It was the same immediate hunch I had with Vosges, when I fell in love with their blackpearl truffles (black sesame, ginger, wasabi flavor) upon strolling into their trendy boutique in Soho. Vosges is a Chicago chocolate brand known for their exotic flavors. The concept is to travel the world through chocolate. Each bar/spice/recipe represents a country. It was relatively easy to get the exclusive agreement to distribute them in Japan as well; the paperwork and customs clearance not so much, but I had professional assistance when needed.
Starting your company must have been a risky venture for you.
I didn’t think of it as a risk. Even today, I don’t think of business in terms of risk. My view is to try your best and if it doesn’t work, it’s not really failing. At least you know what doesn’t work, which in itself is making progress. It is always a matter of moving forward, taking action, and not overthinking things. In the midst of everything, I often find the solution.
Where are your products sold?
The tea is sold nationwide at Dean & DeLuca locations and high-end lifestyle stores such as Bals, Cibone and Conran. I am still debating if I should approach supermarkets or not. We do regular events at all major department stores including Seibu Sogo, Daimaru, Iseatan Mitsukoshi, etc. Besides retail outlets, we supply leaves to the Roppongi Hills Club, the Conrad and Peninsula and hopefully, some more hotels in the near future. For seasonal promotions, we have pop-up wagons and stores. The one at Roppongi Hills West Walk did phenomenally well in the lead-up to Valentine’s Day and it is there again for White Day.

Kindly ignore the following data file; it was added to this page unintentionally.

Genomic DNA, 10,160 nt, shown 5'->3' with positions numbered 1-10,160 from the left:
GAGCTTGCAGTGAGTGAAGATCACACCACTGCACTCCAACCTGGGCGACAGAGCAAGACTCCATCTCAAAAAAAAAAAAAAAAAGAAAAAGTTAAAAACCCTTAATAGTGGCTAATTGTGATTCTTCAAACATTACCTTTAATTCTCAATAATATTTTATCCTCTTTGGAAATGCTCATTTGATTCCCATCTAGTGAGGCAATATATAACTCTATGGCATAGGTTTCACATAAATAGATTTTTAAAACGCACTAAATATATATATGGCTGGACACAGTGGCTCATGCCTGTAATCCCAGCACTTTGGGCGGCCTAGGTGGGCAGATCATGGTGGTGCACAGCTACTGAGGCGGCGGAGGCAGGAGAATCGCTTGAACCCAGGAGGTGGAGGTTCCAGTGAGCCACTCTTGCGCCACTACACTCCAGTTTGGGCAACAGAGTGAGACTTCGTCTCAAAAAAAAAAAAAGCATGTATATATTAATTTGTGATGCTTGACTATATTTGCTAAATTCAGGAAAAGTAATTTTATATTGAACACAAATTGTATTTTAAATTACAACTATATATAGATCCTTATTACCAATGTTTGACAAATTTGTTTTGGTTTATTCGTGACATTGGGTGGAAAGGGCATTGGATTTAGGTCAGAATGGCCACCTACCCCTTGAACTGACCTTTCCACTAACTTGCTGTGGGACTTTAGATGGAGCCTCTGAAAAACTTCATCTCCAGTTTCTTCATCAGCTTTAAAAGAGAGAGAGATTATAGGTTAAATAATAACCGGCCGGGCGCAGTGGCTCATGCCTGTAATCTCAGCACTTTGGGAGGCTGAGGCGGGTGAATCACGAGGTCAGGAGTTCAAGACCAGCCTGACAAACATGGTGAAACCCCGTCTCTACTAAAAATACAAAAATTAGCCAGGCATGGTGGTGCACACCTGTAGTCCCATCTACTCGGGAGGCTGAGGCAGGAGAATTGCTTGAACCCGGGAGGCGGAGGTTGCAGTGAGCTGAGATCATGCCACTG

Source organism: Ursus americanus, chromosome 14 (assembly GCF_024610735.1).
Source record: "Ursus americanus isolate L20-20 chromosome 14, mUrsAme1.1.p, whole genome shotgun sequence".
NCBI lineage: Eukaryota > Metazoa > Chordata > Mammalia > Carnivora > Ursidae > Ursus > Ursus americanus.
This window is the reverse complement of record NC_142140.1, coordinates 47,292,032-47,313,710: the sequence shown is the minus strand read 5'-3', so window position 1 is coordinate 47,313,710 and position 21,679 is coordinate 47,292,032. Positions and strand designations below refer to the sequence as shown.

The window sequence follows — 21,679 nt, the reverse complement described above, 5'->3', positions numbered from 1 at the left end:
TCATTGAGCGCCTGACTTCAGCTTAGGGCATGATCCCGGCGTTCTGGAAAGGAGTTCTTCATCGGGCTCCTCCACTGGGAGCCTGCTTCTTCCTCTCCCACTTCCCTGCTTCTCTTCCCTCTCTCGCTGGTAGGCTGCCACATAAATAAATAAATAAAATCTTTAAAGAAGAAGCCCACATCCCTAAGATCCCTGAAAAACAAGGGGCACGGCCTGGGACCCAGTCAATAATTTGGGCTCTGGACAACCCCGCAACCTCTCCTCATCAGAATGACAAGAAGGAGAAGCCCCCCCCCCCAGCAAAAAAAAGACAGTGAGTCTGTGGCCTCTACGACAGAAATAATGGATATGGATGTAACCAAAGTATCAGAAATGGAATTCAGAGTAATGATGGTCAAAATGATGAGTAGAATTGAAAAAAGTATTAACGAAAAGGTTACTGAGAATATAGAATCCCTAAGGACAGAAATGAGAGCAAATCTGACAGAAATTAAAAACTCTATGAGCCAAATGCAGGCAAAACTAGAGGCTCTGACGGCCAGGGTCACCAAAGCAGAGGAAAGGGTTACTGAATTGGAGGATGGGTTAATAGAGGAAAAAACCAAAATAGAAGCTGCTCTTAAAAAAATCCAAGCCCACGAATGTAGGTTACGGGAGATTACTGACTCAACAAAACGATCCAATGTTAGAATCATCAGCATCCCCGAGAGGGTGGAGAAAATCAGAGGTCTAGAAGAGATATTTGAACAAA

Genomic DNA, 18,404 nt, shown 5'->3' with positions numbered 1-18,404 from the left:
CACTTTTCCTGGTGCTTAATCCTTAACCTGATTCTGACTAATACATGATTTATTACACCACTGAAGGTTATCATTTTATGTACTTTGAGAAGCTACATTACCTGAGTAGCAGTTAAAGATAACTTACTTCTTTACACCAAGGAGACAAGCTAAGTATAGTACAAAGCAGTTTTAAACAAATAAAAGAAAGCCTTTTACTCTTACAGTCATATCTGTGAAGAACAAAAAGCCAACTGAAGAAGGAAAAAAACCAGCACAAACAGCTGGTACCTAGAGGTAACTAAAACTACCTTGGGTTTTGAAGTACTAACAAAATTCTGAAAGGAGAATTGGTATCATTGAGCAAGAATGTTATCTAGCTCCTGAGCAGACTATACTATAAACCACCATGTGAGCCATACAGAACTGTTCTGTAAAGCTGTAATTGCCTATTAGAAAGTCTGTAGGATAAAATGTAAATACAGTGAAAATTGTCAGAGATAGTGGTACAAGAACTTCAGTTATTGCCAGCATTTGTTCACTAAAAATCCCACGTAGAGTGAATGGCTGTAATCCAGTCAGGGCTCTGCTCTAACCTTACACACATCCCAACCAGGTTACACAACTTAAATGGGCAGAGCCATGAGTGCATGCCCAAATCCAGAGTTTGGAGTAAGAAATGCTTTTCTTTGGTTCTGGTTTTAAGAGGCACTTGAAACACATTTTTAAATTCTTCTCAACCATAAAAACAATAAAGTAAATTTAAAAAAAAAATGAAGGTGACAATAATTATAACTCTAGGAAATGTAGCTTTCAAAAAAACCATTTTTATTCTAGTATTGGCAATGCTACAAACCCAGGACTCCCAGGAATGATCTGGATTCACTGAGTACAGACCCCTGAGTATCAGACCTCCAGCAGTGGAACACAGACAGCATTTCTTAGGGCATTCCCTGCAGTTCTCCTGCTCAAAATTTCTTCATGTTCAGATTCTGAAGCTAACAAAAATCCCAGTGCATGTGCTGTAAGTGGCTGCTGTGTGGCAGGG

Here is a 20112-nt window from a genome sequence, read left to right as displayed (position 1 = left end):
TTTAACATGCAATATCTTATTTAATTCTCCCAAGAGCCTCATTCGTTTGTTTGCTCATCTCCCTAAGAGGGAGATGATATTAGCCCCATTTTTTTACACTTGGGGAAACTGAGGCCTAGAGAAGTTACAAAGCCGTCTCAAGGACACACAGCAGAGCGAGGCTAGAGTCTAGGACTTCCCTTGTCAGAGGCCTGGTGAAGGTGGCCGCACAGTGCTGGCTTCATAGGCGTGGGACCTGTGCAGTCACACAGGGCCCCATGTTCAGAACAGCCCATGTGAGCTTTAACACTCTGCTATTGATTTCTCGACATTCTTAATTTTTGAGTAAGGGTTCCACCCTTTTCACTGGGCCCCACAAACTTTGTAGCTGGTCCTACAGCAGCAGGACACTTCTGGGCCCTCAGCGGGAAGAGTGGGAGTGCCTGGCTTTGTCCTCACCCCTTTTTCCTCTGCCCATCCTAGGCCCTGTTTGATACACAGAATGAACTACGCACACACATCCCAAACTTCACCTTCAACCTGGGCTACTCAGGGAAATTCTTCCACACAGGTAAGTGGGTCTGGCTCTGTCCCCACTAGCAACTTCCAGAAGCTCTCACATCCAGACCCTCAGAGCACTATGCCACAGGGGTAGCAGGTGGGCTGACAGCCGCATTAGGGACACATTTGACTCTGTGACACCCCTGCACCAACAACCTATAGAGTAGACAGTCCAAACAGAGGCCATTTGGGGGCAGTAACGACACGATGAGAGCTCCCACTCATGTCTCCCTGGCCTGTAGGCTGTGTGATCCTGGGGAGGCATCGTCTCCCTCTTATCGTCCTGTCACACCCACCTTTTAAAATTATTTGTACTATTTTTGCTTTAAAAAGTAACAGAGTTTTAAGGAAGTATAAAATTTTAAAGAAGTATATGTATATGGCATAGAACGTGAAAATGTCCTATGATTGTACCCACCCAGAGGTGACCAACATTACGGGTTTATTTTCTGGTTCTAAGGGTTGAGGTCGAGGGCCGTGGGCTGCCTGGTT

With Vosges chocolates and chocolate BBQ potato chips, they are in Dean & DeLuca and Bals, though I want to try for foodie catalogues more than stores because I only need to import a specified volume.